Camden, N.J. research finds integration of public safety, public health data provides new lens on vulnerable populations
One of the things that will be fascinating to watch over the next several years is whether research demonstrates that the current efforts at multi-sector data sharing and an enhanced focus on social determinants of health pay off in improved health outcomes and lower costs. It seems logical that they would, but the focus is so new that it will require more research.
My colleague Heather Landi recently reported on a panel discussion of organization leaders working to use health IT to collect and integrate social and behavioral health data. She quoted Abigail Fallen, senior program manager, health information exchange and data security at the Camden Health Coalition in Camden, N.J., who said, "We have a large data shop and we take data from different sources that are not linked in order to link them together and to identify trends that are driving patients to multiple hospital stays. Our data tells narratives about our patient population.”
One particularly promising avenue is better data sharing between public safety and corrections organizations and health providers, and once again Camden is at the forefront. Last year I wrote about how the organization worked to share data between health providers and jails.
“There was useful information in the jail data,” said Stephen Singer, the Coalition’s senior manager of analytics and information architecture. “It helped us with linking the same individuals across systems, and the jail had something we had nowhere else — several aliases that clients went by.” That gave the clinicians a wider set of names and made it possible to link people across hospitals. “We didn’t have a full picture unless we knew when they were incarcerated,” he said. “It gave us a much richer picture of those clients."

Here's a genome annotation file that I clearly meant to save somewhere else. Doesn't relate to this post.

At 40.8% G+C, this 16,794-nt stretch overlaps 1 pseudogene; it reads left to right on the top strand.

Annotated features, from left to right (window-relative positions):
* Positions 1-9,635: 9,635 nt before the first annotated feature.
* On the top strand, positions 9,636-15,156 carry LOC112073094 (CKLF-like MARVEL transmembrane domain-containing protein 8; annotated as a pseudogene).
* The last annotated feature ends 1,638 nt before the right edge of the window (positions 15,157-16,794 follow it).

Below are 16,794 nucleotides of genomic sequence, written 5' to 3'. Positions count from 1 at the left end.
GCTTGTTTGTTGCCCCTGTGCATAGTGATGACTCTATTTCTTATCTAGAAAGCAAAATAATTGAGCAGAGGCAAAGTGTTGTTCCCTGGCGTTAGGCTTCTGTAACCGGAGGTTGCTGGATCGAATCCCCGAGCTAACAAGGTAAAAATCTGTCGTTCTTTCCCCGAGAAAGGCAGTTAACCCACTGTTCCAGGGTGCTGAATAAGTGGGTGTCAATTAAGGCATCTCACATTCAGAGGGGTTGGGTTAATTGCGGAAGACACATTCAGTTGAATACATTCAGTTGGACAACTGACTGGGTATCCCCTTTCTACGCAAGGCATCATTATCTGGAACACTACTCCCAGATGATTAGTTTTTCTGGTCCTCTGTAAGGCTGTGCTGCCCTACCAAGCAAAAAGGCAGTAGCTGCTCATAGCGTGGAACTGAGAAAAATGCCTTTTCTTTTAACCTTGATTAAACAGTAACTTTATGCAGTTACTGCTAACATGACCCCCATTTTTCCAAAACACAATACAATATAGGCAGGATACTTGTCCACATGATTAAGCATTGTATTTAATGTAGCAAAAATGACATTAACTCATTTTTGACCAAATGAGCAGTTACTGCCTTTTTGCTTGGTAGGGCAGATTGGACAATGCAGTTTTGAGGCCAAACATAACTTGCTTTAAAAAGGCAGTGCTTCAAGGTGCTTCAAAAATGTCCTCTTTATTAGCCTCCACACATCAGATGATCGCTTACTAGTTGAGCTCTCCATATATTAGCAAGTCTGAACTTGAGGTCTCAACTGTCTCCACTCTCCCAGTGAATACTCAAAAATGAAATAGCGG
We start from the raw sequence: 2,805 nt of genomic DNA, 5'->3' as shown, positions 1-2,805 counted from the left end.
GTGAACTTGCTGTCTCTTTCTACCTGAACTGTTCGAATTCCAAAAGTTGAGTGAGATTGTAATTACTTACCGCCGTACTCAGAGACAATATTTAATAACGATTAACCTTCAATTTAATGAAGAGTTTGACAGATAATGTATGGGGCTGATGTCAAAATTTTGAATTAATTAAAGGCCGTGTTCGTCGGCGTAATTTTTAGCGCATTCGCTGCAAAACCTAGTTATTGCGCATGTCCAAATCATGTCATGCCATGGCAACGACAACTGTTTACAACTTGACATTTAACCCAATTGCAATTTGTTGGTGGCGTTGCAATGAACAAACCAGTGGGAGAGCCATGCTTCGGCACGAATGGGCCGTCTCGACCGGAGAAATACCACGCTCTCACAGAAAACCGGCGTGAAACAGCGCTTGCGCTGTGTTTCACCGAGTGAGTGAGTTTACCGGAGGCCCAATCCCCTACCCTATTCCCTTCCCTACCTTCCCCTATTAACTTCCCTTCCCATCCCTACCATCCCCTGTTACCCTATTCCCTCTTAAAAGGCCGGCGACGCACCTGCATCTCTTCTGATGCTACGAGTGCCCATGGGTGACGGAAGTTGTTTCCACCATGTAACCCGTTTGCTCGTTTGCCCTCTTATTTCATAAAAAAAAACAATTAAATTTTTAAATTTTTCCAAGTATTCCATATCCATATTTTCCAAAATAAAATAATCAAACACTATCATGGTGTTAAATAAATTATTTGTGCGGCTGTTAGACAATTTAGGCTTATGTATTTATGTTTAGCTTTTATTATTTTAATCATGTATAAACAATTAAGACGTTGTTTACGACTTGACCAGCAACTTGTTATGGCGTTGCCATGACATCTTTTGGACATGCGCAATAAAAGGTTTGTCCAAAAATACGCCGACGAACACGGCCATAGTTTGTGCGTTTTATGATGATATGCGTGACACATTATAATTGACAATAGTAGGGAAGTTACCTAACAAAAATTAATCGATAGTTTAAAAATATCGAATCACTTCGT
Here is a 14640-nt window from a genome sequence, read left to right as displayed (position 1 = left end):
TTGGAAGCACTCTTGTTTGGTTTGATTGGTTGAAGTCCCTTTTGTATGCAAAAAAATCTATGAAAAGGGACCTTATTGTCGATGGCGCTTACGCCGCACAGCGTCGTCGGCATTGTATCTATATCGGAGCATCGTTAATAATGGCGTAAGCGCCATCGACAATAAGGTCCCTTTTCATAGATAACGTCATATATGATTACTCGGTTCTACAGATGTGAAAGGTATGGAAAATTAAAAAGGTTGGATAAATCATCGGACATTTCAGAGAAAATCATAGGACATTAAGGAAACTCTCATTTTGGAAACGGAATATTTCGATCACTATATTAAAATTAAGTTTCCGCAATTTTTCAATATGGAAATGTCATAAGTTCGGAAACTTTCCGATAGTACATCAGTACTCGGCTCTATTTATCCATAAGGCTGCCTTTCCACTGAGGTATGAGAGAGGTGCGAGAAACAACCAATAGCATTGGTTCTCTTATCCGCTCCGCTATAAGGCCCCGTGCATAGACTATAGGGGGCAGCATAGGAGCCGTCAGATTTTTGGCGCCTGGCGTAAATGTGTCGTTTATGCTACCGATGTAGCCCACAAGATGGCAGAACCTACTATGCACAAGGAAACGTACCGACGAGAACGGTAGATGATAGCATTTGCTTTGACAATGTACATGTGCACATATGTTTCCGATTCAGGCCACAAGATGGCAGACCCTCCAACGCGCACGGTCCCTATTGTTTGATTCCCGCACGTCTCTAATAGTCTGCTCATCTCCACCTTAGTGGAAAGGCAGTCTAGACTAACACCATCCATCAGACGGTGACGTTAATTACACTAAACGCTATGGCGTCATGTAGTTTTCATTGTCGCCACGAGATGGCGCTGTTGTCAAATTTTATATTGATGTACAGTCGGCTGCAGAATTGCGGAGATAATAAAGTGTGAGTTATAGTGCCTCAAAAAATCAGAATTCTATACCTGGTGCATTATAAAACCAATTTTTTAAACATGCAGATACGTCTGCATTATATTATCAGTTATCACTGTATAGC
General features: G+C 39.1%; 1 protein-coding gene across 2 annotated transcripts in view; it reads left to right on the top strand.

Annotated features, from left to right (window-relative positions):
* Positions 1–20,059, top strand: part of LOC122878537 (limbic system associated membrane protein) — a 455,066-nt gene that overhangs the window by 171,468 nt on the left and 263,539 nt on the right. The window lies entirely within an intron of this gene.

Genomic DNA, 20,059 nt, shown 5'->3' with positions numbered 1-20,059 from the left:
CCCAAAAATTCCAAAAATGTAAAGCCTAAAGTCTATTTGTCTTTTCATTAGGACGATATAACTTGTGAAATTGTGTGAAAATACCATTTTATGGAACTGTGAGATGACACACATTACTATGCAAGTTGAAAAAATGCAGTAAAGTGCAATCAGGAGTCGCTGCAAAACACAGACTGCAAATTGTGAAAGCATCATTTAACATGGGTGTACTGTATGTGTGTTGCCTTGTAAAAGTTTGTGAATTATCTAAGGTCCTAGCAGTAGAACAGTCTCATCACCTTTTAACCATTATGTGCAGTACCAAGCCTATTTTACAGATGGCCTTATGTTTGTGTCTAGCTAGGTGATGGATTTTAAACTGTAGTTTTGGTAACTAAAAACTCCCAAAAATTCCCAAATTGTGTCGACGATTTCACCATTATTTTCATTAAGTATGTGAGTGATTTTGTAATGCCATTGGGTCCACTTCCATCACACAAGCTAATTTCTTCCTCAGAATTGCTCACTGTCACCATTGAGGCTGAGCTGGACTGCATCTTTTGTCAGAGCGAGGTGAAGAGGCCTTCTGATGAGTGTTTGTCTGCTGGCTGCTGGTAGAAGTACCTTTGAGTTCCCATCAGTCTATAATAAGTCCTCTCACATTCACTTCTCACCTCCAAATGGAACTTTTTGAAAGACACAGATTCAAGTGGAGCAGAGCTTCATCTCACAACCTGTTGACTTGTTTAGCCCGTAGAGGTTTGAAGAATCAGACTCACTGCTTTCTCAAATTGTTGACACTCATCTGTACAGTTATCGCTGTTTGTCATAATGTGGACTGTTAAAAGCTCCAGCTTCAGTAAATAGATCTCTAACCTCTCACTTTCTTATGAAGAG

Now the Coalition’s leaders have published a paper on lessons learned integrating healthcare and criminal justice data. With a grant from the Laura and John Arnold Foundation, researchers from the Camden Coalition analyzed cross-sector data and found that a small number of Camden residents have an enormous and disproportionate impact on the healthcare and criminal justice sectors, neither of which is designed to address the underlying problems they face, which the study identifies as: housing instability, inconsistent or insufficient income, trauma, inadequate nutrition, lack of supportive social networks, mental illness, and substance abuse disorders. These unaddressed social determinants of behavior appear to drive a cycle of repeated arrests and hospitalizations, the research finds.
Here are a few of the study’s key findings:
• There is a relationship between high use of hospital emergency departments (EDs) and frequent arrests, and a small subset of 226 individuals had extreme numbers of contacts with both hospital EDs and police.
• The study found that many of the factors that correlate with frequent hospital use also correlate with a high risk for crime and criminal justice involvement
• A majority of all Camden arrestees (67 percent) made a trip to the ED at least once during the study’s timeframe (2010 to 2014), with more than one-half (54 percent) of this group making five or more visits.
Integrating data across sectors using common identifiers offers a new view of an individual’s life and thus a more meaningful and complete understanding of the challenges he or she faces, the researchers find.
Among people in frequent contact with EDs and police, data reveal significant variety in their experiences and behaviors, suggesting that interventions will need to be tailored to meet their unique needs.
The report stresses that only by breaking down data silos among agencies that serve vulnerable populations can we begin to address the root causes of behavior and prevent individuals from cycling through multiple systems.
That raise the question of whether society will continue to treat the symptoms of conditions such as substance abuse, mental illness, and homelessness by cycling people through hospitals and jails or whether they will be met through deeper treatment of underlying diseases and problems. “In other words, have we chosen a seemingly quick fix, where we repeatedly funnel people who need treatment into our jails and hospitals, over solutions that foster the long-term safety and well-being of communities?”
In the next phase of their work, these researchers will turn their attention to designing and testing interventions to prevent people cycling through these institutions. I look forward to following up on these important efforts when they publish again.